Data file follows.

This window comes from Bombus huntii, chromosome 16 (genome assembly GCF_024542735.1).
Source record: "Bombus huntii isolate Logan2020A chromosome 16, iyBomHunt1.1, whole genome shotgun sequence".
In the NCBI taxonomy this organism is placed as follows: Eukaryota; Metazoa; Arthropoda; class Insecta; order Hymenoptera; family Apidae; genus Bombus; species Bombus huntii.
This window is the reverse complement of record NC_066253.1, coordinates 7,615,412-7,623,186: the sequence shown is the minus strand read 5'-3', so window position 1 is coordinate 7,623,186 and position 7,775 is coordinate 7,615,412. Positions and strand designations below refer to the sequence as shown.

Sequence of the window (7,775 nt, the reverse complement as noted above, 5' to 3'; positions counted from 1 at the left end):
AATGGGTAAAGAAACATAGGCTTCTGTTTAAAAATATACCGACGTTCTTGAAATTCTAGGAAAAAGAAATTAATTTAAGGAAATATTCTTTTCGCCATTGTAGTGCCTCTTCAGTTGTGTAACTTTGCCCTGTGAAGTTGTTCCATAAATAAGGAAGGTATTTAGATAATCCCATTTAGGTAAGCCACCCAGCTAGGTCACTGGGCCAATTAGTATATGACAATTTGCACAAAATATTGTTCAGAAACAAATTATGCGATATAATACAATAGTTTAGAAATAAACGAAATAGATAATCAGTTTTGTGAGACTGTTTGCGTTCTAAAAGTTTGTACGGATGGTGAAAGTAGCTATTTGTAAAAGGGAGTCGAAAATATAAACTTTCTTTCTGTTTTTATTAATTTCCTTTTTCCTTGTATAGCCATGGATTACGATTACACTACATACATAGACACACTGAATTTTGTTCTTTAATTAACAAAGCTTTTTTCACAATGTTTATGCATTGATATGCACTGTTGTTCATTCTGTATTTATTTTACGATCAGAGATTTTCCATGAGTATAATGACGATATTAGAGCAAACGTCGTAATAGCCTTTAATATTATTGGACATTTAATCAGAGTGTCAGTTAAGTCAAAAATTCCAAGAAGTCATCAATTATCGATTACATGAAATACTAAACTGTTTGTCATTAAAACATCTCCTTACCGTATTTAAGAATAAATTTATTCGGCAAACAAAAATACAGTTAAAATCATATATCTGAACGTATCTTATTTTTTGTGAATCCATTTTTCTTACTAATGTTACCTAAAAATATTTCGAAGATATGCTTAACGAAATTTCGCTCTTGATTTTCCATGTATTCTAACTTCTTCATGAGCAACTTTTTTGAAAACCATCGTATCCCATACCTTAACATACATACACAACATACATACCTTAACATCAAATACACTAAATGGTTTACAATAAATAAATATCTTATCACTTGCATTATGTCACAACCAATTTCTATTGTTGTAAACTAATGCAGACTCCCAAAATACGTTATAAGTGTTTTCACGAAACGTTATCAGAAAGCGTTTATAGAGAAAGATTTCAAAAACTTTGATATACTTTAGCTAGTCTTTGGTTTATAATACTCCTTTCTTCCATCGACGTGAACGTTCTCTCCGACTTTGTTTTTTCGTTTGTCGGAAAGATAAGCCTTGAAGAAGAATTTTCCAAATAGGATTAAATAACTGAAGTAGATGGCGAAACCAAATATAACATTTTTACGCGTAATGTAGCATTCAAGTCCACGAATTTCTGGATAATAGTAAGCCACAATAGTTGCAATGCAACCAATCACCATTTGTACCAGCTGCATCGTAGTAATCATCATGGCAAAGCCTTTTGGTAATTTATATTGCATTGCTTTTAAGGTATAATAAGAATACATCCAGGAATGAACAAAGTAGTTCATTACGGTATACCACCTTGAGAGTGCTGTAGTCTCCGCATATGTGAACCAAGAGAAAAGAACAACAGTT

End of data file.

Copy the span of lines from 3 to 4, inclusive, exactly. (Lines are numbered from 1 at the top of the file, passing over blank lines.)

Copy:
In the NCBI taxonomy this organism is placed as follows: Eukaryota; Metazoa; Arthropoda; class Insecta; order Hymenoptera; family Apidae; genus Bombus; species Bombus huntii.
This window is the reverse complement of record NC_066253.1, coordinates 7,615,412-7,623,186: the sequence shown is the minus strand read 5'-3', so window position 1 is coordinate 7,623,186 and position 7,775 is coordinate 7,615,412. Positions and strand designations below refer to the sequence as shown.